sábado, 19 de agosto de 2017

Frazier Vs Trump: Frazier's call earns him praise, rare for a pharma CEO / Y Gorsky también renuncia.

“America’s leaders must honor 
our fundamental values 
by clearly rejecting expressions 
of hatred, bigotry, and group supremacy, 
which run counter to the American ideal 
that all people are created equal.”

Merck CEO Ken Frazier's decision to withdraw from President Trump's manufacturing council over his response to the Charlottesville protests has prompted a level of social-media cheerleading rarely received by drugmakers.


Kenneth C. Frazier (Ceo Merck) renuncia a la Presidencia de American Manufacturing Council

It's not often that pharmaceutical companies — or any of their counterparts in the healthcare industry — are held up as examples of morality or leadership to the general public or greater business community. 

 “When people like Ken Frazier or [Allergan's] Brent Saunders or [Acorda Therapeutics'] Ron Cohen step outside of their companies and express a unique point of view that connects with society's interests, society responds,” said Gil Bashe, managing director of global health at Finn Partners. “They listen intently because it's been so unusual to have a pharma executive have a defined individual point of view.” 

The ongoing debate about the high prices of prescription drugs has put drugmakers in the crosshairs of lawmakers, Trump, and other players in the competitive healthcare market (like pharmacy benefit managers and health insurers). But this time the Twitter back-and-forth evolved into a defense of Frazier and his work at Merck from some unlikely supporters. 

Ken Frazier put aside the bottom line to speed vaccine work,” Ronald Klain, former Ebola czar in the Obama Administration, wrote on Twitter. 

Ken was someone who I could talk to about what was right for the country,” wrote Andy Slavitt, former head of CMS, also on Twitter. 

Frazier, the only black CEO of a Fortune 500 pharmaceutical company, was the first executive to resign from the manufacturing council over Trump's belated critical response to the violent protests over the weekend and the first CEO in general to call out his lackluster response. 
Calling it a “matter of personal conscience,” Frazier said in a statement on Twitter that “America's leaders must honor our fundamental values by clearly rejecting expressions of hatred, bigotry, and group supremacy.” The post received 48,000 likes and 19,000 retweets within 36 hours.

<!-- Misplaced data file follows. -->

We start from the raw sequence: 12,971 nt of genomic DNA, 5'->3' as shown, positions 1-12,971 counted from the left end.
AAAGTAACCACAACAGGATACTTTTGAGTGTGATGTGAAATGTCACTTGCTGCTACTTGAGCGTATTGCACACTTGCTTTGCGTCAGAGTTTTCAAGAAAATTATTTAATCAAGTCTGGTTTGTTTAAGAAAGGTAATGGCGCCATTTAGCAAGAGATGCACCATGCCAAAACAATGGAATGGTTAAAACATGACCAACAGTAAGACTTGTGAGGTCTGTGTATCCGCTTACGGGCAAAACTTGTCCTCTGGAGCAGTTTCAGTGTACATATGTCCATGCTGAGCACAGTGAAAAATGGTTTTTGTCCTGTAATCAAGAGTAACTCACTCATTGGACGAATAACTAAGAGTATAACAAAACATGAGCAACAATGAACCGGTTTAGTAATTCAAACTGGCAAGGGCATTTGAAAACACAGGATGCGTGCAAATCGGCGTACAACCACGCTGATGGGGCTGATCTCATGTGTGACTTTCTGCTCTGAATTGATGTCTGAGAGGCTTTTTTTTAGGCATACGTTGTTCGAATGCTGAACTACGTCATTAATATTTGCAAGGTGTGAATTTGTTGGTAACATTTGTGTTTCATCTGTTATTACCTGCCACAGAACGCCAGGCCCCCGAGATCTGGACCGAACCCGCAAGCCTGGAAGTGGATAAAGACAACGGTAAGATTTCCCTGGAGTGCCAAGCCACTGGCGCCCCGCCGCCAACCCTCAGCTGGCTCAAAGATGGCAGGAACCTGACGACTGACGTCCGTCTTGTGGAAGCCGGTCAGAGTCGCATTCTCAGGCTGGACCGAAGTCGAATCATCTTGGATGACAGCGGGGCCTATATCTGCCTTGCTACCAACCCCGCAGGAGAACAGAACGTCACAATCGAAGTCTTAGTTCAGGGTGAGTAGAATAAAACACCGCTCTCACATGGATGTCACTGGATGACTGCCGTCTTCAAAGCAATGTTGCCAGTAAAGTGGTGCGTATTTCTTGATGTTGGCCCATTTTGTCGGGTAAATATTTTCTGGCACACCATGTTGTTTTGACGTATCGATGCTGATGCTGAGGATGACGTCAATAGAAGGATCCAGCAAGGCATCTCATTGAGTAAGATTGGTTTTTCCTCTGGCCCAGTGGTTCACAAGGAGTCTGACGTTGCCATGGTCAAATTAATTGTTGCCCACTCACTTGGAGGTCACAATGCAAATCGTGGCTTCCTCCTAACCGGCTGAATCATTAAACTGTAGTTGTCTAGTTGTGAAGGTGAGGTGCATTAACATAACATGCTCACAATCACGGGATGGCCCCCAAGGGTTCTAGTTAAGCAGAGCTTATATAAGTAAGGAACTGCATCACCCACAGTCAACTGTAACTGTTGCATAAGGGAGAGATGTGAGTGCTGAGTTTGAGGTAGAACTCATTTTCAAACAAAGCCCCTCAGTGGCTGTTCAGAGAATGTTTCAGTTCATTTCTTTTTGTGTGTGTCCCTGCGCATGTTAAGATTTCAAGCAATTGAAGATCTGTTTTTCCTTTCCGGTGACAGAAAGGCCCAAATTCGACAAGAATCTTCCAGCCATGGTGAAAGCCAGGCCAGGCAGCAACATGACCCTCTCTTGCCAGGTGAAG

Trump tweeted that Frazier will now “have more time to lower ripoff drug prices.” He later tweeted at Merck that “pharma is a leader in higher and higher drug prices” and that companies should bring back jobs to the U.S. and lower drug prices. 

Since Monday morning, at least three more executives on the council have quit, including the CEOs of Under Armour, Intel, and the Alliance for American Manufacturing. Their decisions to leave the council, however, may have been a long time coming. 

In the case of Mr. Frazier at Merck, he was likely ambivalent about Trump all along,” said Gene Grabowski, a crisis communications expert and partner at Kglobal. “When a catalyst like this occurs, this gives them a reason.” 

The only other pharma chief on the council is Johnson & Johnson's Alex Gorsky, who announced on Tuesday his intention to remain on the council.  (...)

The decision to step down from the council “speaks very highly of Merck, of the board, and of Frazier himself, because the government is a major client,” said Laura Schoen, chair of Latin America and president of the global healthcare practice at Weber Shandwick. “He is famously credible and respectful.” (Más)

Johnson & Johnson CEO Alex Gorsky leaves Trump council as president breaks it up.

One day after committing to remain on President Donald Trump's manufacturing council, Johnson & Johnson CEO Alex Gorsky on Wednesday decided to bow out in the wake of new remarks from the president. The decision came about the same time Trump ended the panel, as the president announced via Twitter. 

Both decisions follow Merck CEO Ken Frazier’s move to pull out of the group in protest after the president's initial weak-worded response to deadly violence this weekend in Charlottesville, Virginia.(Más)

Trump disbands CEO councils after more defections 
J&J’s Gorsky resigns following Trump's remark about Charlottesville

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